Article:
would you send home letter saying child is below grade level?

Discussion in 'Elementary Education' started by massteacher, Jan 14, 2013.

  1. massteacher

    massteacher Companion

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    Jan 14, 2013

    Hi all,
    I came back from maternity leave in mid November, and p/t conferences happened in the beginning of November. At that point child was reading on grade level. However with my recent assessments for the report card a few children are slightly below grade level at this point or have not made much progress. Our next p/t conference isn't until March. Would you write a letter and send it home, call, or schedule a meeting? I don't necessarily think a meeting is warranted, but of course I would offer that to parents if they wanted it. If you would write a letter, do you have a template that I could see or a way to word it? Thanks for your input!
     
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  3. MissScrimmage

    MissScrimmage Aficionado

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    Jan 14, 2013

    I would call them on the phone or have a meeting. Bad news is always best done verbally. This encourages conversation and allows the parent to ask you how to best support their child.
     
  4. mopar

    mopar Multitudinous

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    Jan 14, 2013

    I would definitely call to talk to the parent. Let them know what the assessments are showing, where the child is strong and weak, and what they can do to support their child at home as well as what you are adding in at school.
     
  5. czacza

    czacza Multitudinous

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    Jan 14, 2013

    :thumb:
     
  6. Tasha

    Tasha Phenom

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    Jan 14, 2013

    I would call with a plan ready. Tell them what you are doing and what they can do at home to help. Give concrete examples of what they are struggling with and specific resources to help.
     
  7. massteacher

    massteacher Companion

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    Jan 14, 2013

    Thanks so much! I think I'll email them a generic response saying I'd like to talk to them on the phone or in person regarding their child's progress so they aren't blind-sided if I just called them out of the blue and that way they will be prepared to talk. I appreciate the advice!
     
  8. mopar

    mopar Multitudinous

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    Jan 14, 2013

    Sounds like a good idea!
     
  9. DrivingPigeon

    DrivingPigeon Phenom

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    Jan 14, 2013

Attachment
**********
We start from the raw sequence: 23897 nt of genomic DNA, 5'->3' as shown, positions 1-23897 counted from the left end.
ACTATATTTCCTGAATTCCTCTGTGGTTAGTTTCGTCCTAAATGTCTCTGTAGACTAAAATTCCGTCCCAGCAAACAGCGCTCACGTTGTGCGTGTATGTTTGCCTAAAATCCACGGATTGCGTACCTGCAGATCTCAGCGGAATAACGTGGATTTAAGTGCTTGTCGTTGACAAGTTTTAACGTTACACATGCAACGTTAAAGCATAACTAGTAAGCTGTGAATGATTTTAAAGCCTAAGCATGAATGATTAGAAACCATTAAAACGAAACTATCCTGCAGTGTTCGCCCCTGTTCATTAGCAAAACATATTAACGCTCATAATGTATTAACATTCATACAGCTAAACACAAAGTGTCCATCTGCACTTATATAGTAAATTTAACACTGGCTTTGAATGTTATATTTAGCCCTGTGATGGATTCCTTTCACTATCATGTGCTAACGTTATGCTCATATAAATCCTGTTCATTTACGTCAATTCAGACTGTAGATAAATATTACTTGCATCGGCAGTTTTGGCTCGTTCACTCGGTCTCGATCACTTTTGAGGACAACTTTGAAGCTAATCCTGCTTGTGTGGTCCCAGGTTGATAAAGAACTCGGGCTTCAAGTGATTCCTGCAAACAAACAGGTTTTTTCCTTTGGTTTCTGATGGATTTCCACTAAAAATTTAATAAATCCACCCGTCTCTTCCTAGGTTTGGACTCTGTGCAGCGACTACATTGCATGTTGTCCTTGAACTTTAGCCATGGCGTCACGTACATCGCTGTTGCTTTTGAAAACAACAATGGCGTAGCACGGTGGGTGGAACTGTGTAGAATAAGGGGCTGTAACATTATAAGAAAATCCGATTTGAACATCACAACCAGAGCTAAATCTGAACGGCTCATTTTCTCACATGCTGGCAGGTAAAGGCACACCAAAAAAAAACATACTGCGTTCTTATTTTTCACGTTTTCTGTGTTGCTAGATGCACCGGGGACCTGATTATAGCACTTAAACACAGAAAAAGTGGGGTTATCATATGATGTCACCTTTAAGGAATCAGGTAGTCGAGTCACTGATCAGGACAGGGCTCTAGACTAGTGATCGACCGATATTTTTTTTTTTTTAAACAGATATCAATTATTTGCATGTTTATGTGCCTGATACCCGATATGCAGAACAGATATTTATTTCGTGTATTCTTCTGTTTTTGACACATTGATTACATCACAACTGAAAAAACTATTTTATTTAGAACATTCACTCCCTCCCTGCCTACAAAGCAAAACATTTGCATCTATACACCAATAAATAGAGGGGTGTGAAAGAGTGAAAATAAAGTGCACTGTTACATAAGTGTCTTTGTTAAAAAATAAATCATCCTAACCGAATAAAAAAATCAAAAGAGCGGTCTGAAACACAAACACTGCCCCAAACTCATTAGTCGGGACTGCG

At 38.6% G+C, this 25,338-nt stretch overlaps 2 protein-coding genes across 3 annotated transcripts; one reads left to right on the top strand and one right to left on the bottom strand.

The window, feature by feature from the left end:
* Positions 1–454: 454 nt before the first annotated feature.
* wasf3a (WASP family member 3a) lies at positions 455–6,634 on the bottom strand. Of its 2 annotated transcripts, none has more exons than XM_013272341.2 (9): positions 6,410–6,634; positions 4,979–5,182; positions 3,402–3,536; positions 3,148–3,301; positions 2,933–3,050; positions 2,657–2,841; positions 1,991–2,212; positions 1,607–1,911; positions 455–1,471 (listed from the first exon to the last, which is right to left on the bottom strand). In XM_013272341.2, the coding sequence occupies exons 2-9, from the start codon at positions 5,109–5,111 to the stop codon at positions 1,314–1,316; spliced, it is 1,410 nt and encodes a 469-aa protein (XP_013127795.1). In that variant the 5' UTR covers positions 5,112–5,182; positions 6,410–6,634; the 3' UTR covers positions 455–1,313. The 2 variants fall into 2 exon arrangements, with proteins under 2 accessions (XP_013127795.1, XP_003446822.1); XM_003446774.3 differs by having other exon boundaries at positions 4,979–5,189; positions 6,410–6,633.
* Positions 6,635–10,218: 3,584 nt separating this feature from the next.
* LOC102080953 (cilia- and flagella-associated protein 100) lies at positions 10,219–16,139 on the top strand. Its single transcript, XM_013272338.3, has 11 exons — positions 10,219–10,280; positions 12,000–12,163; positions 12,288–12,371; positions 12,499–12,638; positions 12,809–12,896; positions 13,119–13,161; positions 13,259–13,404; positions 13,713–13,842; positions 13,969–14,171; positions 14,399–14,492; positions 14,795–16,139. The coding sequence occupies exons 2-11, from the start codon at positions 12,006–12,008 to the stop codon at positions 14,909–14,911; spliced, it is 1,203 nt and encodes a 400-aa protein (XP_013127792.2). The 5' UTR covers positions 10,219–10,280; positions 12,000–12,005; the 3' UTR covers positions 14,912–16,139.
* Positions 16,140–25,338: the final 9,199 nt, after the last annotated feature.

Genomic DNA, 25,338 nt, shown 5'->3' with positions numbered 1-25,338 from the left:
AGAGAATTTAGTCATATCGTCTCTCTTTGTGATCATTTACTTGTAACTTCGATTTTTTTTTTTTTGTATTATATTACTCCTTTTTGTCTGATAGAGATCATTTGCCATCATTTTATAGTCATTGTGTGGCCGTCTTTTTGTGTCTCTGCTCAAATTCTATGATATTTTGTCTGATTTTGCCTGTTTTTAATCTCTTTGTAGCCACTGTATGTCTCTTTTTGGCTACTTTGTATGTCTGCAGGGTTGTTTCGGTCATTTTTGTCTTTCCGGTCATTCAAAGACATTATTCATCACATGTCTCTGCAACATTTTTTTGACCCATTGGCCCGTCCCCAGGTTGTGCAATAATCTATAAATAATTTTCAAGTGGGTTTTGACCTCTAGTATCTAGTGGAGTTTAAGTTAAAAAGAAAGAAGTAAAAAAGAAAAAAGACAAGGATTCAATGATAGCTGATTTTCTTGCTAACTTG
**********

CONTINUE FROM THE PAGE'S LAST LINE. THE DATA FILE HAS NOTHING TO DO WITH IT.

If I were in this situation, I wouldn't contact parents. If conferences are still a few months out, I would just come up with a plan for teaching and monitoring their progress. When March rolls around, if they're still behind, you would have 3 months to keep working on catching them up. Primary students fluctuate so much in their progress. They could flatline for a few months and then jump up 4 reading levels in 4 weeks (as one of my students did this year!).
     
  10. MissScrimmage

    MissScrimmage Aficionado

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    Jan 14, 2013

    So why wouldn't you call parents to tell them this? Share the plan you have for teaching and monitoring progress, while assuring parents that primary students' progress fluctuates.
     
  11. MrsC

    MrsC Multitudinous

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    Jan 15, 2013

    I definitely think that a face-to-face meeting, or at least a phone call, is in order. Discuss your concerns and your plan to help your student improve. Set a date for a second meeting about 4-6 weeks from now to discuss progress. If the student makes improvements, fabulous, if not, at least the parents are aware as soon as possible.
     
  12. DrivingPigeon

    DrivingPigeon Phenom

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    Jan 15, 2013

    I guess I might...The way I look at it, every child has strengths and weaknesses. They are basically all on their own progress monitoring plan. If I notified parents every time their child scored below standard in something, I would be making many phone calls!

    For example, we took a math quiz last week. Some students scored very poorly. I wouldn't call parents and tell them, though...Instead, I am working closely with those students, and monitoring their progress. One week later, most of them have already grasped the new skill. No need to spend 30 minutes after school calling those 8 parents, when it just took a little extra attention to catch them up right away.
     

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